Building a sustainable fashion supply chain and improving ESG performance will require a more deliberate approach in 2022.
Numerous fashion executives have shown genuine signs of evolving their mindsets and frameworks to factor in their company’s impact on the planet in their decisions. But for all their planning and talk about sustainability, few of them have achieved substantial and meaningful progress toward becoming truly sustainable.
Let’s face it – circularity remains elusive, emissions are still rising, next-gen textiles and zero-waste cutting techniques have yet to scale, and far too many garment workers are still going hungry. And frankly, consumers, investors, and stakeholders are demanding better from fashion brands.
A commitment to improving environmental, social, and governance (ESG) performance at COP26 is unquestionably commendable. But if the outcomes are inconsistent and do not produce tangible impacts, it means nothing. The industry stands to gain too much to accept mediocre attempts, such as shifting to vertical production, embracing made-to-order business models, or creating new pieces from vintage garments or deadstock materials.
Go Beyond Tweaking Around the Edges
A joint report by the Business of Fashion (BoF) and McKinsey & Company has set off alarm bells that a more deliberate approach is necessary for 2022. Digitalization and sustainability are expected to offer more significant returns, and supply chain pressures are poised to continue growing. Meanwhile, social commerce is surging among consumers, investors, and shareholders alike as they willingly seek and pay more for goods proven to be sustainable.
These findings from the BoF-McKinsey report are particularly profound because they connect the social mandate to improve ESG performance to the need for greater transparency to offset current supply challenges.
Another industry shake-up is proposed new legislation out of New York, the first-of-its-kind Fashion Sustainability and Social Accountability Act, which, if passed in spring of 2022, will require every fashion retailer and manufacturer doing business in New York state and generating more than US$100 million revenue annually to report on their environmental and social impact and due diligence policies. Reporting will need to reveal such information as total volume of material produced, carbon emissions, water consumption and pollution, chemical usage, storage, and disposal practices, median wages, and measures for responsible company conduct embedded in policies and management systems. Businesses that fail to comply may be penalized up to 2% of their annual revenue.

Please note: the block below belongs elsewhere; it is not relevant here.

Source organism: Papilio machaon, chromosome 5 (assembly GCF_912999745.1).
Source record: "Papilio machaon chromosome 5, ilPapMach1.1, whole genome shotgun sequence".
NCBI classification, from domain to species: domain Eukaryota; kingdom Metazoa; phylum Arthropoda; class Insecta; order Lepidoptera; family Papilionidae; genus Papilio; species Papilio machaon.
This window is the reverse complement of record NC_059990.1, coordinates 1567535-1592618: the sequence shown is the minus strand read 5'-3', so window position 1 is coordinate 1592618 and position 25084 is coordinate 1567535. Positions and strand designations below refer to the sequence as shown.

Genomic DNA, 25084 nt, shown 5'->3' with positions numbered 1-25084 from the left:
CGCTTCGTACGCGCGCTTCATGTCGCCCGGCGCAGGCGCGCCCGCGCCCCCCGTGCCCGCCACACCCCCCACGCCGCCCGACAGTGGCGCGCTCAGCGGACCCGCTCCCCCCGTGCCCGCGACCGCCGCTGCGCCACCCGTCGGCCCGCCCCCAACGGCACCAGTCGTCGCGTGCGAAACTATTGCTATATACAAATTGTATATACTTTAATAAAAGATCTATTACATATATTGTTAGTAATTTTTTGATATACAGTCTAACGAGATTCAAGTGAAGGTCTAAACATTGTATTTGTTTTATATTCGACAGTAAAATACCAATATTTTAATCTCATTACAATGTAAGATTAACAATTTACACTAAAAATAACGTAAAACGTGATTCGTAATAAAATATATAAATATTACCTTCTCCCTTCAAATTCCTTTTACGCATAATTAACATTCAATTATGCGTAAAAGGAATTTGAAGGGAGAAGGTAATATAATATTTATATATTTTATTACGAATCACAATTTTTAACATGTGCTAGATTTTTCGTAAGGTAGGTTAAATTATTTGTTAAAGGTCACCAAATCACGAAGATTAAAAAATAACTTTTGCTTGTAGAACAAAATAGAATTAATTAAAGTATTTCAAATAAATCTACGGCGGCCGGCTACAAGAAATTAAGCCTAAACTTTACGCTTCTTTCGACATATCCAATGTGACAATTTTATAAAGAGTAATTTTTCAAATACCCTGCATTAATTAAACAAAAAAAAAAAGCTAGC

Add to this the U.S. Customs and Border Protection Agency’s Withhold Release Order (WRO) on cotton products sourced from China and other countries in south-east Asia. Without a verifiable chain of custody proving imports are in no way connected to the Xinjiang Uyghur Autonomous Region (XUAR), all cotton products detained by CBP will need to be re-routed to another country, abandoned or destroyed.
Technology purpose-built to support a sustainable supply chain provides the level of visibility and resources needed to help fashion and apparel brands navigate this swiftly changing landscape, monitor suppliers across all tiers, and capture the data and insight necessary to comply with new laws and fulfil stakeholder expectations. Fashion brands can collaborate with suppliers continuously to manage and verify that predetermined environmental and social metrics are being met. More importantly, they can trace materials and the labor that touches them to prove to consumers and investors that goods are indeed sustainable and in compliance with new legislation.